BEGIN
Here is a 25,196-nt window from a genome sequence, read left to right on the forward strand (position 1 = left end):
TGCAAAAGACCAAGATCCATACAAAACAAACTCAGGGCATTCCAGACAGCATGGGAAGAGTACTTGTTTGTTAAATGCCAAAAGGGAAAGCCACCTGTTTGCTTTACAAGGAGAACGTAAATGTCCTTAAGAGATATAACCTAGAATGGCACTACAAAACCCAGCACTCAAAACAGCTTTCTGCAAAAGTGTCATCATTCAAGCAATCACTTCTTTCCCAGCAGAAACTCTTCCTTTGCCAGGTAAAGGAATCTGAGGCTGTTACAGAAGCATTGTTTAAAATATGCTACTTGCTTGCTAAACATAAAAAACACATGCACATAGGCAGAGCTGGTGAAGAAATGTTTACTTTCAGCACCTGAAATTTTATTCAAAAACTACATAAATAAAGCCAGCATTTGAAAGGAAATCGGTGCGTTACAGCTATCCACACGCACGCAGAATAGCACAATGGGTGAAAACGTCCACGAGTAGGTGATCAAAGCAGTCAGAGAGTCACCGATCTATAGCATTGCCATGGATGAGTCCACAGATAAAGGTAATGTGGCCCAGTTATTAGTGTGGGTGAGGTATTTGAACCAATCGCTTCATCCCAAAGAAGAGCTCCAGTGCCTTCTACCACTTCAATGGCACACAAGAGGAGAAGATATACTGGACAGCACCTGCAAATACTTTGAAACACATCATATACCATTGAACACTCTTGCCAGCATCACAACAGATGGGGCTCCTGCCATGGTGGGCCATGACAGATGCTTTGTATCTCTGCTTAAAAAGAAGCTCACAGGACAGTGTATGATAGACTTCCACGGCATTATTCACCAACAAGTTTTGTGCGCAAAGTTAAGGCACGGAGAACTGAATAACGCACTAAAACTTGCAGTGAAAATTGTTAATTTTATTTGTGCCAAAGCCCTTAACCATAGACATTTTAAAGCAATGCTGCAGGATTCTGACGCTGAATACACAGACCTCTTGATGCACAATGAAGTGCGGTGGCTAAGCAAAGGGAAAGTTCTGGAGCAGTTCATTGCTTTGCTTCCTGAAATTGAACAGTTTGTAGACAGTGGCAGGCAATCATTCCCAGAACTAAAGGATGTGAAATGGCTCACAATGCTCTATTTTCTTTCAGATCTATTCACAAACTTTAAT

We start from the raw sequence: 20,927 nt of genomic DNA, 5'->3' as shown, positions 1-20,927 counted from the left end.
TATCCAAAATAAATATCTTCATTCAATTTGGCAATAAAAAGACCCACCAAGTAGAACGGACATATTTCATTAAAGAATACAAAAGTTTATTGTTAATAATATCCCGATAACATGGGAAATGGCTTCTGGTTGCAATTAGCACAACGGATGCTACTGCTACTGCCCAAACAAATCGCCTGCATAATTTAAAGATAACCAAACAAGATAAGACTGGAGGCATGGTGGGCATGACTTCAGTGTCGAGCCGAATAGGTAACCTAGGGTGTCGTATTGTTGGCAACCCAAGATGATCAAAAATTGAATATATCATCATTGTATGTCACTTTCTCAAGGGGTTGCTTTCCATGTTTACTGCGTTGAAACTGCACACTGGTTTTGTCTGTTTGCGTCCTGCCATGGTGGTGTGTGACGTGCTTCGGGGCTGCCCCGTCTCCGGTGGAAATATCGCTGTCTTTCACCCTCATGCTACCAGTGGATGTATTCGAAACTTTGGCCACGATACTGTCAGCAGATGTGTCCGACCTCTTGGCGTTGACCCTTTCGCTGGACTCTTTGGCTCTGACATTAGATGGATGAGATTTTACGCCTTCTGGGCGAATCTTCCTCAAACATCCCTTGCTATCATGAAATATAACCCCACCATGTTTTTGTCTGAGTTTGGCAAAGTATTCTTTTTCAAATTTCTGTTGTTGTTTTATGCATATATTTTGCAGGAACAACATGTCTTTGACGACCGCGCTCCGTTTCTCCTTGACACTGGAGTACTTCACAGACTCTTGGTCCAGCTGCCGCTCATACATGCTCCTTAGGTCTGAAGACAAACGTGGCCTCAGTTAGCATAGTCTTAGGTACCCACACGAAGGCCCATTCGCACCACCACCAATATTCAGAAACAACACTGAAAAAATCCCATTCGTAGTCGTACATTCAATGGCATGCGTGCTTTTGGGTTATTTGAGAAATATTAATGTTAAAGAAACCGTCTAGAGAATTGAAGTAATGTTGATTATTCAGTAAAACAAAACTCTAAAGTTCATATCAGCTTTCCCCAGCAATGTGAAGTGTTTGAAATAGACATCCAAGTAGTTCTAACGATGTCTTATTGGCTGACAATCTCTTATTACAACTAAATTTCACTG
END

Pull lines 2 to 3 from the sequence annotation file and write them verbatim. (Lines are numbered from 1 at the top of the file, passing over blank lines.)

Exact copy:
TGCAAAAGACCAAGATCCATACAAAACAAACTCAGGGCATTCCAGACAGCATGGGAAGAGTACTTGTTTGTTAAATGCCAAAAGGGAAAGCCACCTGTTTGCTTTACAAGGAGAACGTAAATGTCCTTAAGAGATATAACCTAGAATGGCACTACAAAACCCAGCACTCAAAACAGCTTTCTGCAAAAGTGTCATCATTCAAGCAATCACTTCTTTCCCAGCAGAAACTCTTCCTTTGCCAGGTAAAGGAATCTGAGGCTGTTACAGAAGCATTGTTTAAAATATGCTACTTGCTTGCTAAACATAAAAAACACATGCACATAGGCAGAGCTGGTGAAGAAATGTTTACTTTCAGCACCTGAAATTTTATTCAAAAACTACATAAATAAAGCCAGCATTTGAAAGGAAATCGGTGCGTTACAGCTATCCACACGCACGCAGAATAGCACAATGGGTGAAAACGTCCACGAGTAGGTGATCAAAGCAGTCAGAGAGTCACCGATCTATAGCATTGCCATGGATGAGTCCACAGATAAAGGTAATGTGGCCCAGTTATTAGTGTGGGTGAGGTATTTGAACCAATCGCTTCATCCCAAAGAAGAGCTCCAGTGCCTTCTACCACTTCAATGGCACACAAGAGGAGAAGATATACTGGACAGCACCTGCAAATACTTTGAAACACATCATATACCATTGAACACTCTTGCCAGCATCACAACAGATGGGGCTCCTGCCATGGTGGGCCATGACAGATGCTTTGTATCTCTGCTTAAAAAGAAGCTCACAGGACAGTGTATGATAGACTTCCACGGCATTATTCACCAACAAGTTTTGTGCGCAAAGTTAAGGCACGGAGAACTGAATAACGCACTAAAACTTGCAGTGAAAATTGTTAATTTTATTTGTGCCAAAGCCCTTAACCATAGACATTTTAAAGCAATGCTGCAGGATTCTGACGCTGAATACACAGACCTCTTGATGCACAATGAAGTGCGGTGGCTAAGCAAAGGGAAAGTTCTGGAGCAGTTCATTGCTTTGCTTCCTGAAATTGAACAGTTTGTAGACAGTGGCAGGCAATCATTCCCAGAACTAAAGGATGTGAAATGGCTCACAATGCTCTATTTTCTTTCAGATCTATTCACAAACTTTAAT

We start from the raw sequence: 20,927 nt of genomic DNA, 5'->3' as shown, positions 1-20,927 counted from the left end.